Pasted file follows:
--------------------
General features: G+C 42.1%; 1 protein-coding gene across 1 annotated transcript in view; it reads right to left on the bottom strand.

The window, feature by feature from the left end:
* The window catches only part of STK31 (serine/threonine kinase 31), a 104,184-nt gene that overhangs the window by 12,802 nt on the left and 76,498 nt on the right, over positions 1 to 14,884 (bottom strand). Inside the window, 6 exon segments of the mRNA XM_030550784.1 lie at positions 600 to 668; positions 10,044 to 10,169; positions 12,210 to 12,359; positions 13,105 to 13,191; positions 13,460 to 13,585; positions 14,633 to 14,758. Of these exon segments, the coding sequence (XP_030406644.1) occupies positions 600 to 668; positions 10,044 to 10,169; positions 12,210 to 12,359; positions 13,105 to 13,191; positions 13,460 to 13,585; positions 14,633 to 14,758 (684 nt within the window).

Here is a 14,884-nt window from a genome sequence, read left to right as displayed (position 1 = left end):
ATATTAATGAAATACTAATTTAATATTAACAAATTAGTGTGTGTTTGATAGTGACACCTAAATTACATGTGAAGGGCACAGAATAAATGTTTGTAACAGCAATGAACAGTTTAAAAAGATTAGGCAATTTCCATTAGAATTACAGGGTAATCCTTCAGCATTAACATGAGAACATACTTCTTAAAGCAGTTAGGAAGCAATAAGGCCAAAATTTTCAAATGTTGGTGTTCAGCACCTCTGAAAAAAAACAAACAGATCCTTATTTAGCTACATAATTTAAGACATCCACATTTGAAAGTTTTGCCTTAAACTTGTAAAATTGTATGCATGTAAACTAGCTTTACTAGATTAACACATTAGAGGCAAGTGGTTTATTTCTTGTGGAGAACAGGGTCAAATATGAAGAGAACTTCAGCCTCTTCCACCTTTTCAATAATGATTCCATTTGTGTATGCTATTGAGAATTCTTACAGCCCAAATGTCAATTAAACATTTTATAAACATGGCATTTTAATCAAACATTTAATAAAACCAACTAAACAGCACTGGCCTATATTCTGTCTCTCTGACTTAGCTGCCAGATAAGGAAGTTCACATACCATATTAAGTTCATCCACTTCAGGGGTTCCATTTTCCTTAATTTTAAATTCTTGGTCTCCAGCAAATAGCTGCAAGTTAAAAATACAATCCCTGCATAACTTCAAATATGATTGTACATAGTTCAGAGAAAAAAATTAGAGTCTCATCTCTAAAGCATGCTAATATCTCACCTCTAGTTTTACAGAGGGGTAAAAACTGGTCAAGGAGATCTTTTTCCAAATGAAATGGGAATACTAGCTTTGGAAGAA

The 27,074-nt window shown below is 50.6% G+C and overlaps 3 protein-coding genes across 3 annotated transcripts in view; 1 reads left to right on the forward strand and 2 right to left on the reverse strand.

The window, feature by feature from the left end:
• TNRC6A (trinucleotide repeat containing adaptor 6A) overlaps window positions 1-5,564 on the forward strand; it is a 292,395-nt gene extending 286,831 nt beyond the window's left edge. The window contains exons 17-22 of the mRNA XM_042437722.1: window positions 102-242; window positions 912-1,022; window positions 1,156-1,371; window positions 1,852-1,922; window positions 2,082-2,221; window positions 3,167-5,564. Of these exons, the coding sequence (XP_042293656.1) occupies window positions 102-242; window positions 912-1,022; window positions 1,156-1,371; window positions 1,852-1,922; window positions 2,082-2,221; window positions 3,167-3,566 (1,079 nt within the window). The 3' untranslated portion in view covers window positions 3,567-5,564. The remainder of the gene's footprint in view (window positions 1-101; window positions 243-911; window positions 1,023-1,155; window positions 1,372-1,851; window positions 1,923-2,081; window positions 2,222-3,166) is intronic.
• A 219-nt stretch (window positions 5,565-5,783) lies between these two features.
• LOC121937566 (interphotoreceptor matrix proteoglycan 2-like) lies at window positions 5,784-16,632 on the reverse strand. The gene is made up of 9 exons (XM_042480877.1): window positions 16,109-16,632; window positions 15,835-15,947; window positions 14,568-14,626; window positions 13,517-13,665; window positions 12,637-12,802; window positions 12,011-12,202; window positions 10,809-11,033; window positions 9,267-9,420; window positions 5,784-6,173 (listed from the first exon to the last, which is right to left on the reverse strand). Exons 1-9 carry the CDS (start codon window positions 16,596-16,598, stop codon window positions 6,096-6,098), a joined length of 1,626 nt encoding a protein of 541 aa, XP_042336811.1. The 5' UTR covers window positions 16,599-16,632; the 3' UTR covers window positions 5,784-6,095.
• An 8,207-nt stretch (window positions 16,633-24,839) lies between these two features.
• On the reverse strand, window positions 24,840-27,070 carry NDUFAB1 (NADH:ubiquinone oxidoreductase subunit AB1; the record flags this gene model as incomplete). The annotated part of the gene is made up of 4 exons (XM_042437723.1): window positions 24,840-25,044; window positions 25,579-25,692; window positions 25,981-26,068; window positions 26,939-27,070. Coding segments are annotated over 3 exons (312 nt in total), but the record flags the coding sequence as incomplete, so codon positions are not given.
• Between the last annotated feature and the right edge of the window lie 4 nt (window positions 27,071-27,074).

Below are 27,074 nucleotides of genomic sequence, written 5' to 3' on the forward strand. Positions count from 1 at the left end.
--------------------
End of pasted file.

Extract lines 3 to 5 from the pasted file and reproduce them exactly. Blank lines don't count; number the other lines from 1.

* The window catches only part of STK31 (serine/threonine kinase 31), a 104,184-nt gene that overhangs the window by 12,802 nt on the left and 76,498 nt on the right, over positions 1 to 14,884 (bottom strand). Inside the window, 6 exon segments of the mRNA XM_030550784.1 lie at positions 600 to 668; positions 10,044 to 10,169; positions 12,210 to 12,359; positions 13,105 to 13,191; positions 13,460 to 13,585; positions 14,633 to 14,758. Of these exon segments, the coding sequence (XP_030406644.1) occupies positions 600 to 668; positions 10,044 to 10,169; positions 12,210 to 12,359; positions 13,105 to 13,191; positions 13,460 to 13,585; positions 14,633 to 14,758 (684 nt within the window).

Here is a 14,884-nt window from a genome sequence, read left to right as displayed (position 1 = left end):
ATATTAATGAAATACTAATTTAATATTAACAAATTAGTGTGTGTTTGATAGTGACACCTAAATTACATGTGAAGGGCACAGAATAAATGTTTGTAACAGCAATGAACAGTTTAAAAAGATTAGGCAATTTCCATTAGAATTACAGGGTAATCCTTCAGCATTAACATGAGAACATACTTCTTAAAGCAGTTAGGAAGCAATAAGGCCAAAATTTTCAAATGTTGGTGTTCAGCACCTCTGAAAAAAAACAAACAGATCCTTATTTAGCTACATAATTTAAGACATCCACATTTGAAAGTTTTGCCTTAAACTTGTAAAATTGTATGCATGTAAACTAGCTTTACTAGATTAACACATTAGAGGCAAGTGGTTTATTTCTTGTGGAGAACAGGGTCAAATATGAAGAGAACTTCAGCCTCTTCCACCTTTTCAATAATGATTCCATTTGTGTATGCTATTGAGAATTCTTACAGCCCAAATGTCAATTAAACATTTTATAAACATGGCATTTTAATCAAACATTTAATAAAACCAACTAAACAGCACTGGCCTATATTCTGTCTCTCTGACTTAGCTGCCAGATAAGGAAGTTCACATACCATATTAAGTTCATCCACTTCAGGGGTTCCATTTTCCTTAATTTTAAATTCTTGGTCTCCAGCAAATAGCTGCAAGTTAAAAATACAATCCCTGCATAACTTCAAATATGATTGTACATAGTTCAGAGAAAAAAATTAGAGTCTCATCTCTAAAGCATGCTAATATCTCACCTCTAGTTTTACAGAGGGGTAAAAACTGGTCAAGGAGATCTTTTTCCAAATGAAATGGGAATACTAGCTTTGGAAGAA